Fernando Alonso has warned of potential danger should rain fall during the Dutch Grand Prix.
The two-time F1 World Champion secured his best qualifying result since the Canadian Grand Prix with fifth at Zandvoort after Aston Martin arrived at the Dutch event with a series of upgrades - including an updated floor as it looks to recover its strong early season form.
Silverstone-based Aston Martin had started the season in blistering form, with Alonso picking up six podiums in the early stages before improvements for Mercedes, Ferrari and McLaren saw the team slip backwards in the pecking order.
But Alonso is confident that it is a step in the right direction after analysing the data throughout the weekend.
“We did all of our tests, feeling wise the car felt better,” the Spaniard told media including RacingNews365.com.
“But also the data confirmed that the new upgrade was working as expected in the wind tunnel, so definitely a step forward. I think that the P5 is also thanks to that extra performance that we had in the car.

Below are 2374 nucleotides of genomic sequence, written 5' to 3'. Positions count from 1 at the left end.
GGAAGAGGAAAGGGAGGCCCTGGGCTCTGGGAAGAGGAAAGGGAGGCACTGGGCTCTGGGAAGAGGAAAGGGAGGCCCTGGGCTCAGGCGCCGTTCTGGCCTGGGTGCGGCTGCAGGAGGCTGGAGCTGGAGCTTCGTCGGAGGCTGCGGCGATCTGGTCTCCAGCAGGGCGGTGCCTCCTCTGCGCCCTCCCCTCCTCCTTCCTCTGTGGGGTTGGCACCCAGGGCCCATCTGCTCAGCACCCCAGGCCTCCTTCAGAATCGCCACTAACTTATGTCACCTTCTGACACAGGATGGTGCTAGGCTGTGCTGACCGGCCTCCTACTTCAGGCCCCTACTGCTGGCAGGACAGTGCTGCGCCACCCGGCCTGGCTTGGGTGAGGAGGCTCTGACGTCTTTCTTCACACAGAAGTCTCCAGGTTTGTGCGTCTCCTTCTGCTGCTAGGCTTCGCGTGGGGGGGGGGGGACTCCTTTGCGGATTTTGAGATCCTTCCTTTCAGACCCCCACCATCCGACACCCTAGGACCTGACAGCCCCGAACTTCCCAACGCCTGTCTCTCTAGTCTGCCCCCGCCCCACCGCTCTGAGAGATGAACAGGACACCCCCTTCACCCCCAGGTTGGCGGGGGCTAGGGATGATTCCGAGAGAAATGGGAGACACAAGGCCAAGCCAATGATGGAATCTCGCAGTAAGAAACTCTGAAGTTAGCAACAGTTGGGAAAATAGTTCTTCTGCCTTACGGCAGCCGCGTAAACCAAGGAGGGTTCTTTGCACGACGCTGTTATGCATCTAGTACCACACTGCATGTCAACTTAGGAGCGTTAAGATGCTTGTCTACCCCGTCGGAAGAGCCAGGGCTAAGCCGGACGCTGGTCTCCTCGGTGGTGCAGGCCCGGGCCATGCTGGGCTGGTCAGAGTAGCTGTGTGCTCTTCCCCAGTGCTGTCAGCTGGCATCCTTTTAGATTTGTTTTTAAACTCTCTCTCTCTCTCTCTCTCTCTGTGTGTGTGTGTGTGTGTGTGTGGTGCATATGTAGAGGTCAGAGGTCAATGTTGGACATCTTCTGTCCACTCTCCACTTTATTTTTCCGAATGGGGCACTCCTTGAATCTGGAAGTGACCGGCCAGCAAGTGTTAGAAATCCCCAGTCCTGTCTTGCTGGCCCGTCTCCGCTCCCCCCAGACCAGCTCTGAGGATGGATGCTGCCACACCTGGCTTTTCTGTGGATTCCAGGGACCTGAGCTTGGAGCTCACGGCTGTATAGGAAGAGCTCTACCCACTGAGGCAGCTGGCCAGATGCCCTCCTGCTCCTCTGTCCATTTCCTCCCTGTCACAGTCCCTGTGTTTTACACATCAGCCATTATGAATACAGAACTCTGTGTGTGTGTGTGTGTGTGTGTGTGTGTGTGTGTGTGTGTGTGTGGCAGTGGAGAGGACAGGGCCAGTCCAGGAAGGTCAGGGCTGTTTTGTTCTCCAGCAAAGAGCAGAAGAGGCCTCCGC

“Thanks to everyone in the factory, I know that they've been working really flat out in July. We had the four races in July plus all the work in the factory to produce these parts because in August, with the factory being closed we could not make any steps.
"So everything was made in July and it was a very intense month for everyone.”
Detailing where Aston Martin was looking to make improvements, Alonso said: “I think there were some areas that we were not strong enough, traction and grip on the corners generally.
“We seemed to struggle a little bit for a couple of events now and I think [at Zandvoort] it felt better.
“But also as I said the data, which is the most important part these days, confirmed that the expectations from the wind tunnel, they were true on track so this is very important for future development.”
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Traffic during a wet qualifying was an issue for several drivers, with Yuki Tsunoda copping a penalty for impeding Lewis Hamilton.
Alonso added that with the field packed together on a tight track, he is hoping for a dry race to ensure there are no visibility concerns.
"The first three laps for me, I didn't put the put a lap on the board in Q1,” he explained.
“But it was not only for me obviously. That was also a moment with Lewis there in the last corner.
“It is a very short track, no visibility. So even for Sunday, I hope for a dry race just because visibility... it is the most dangerous part of racing at the moment.”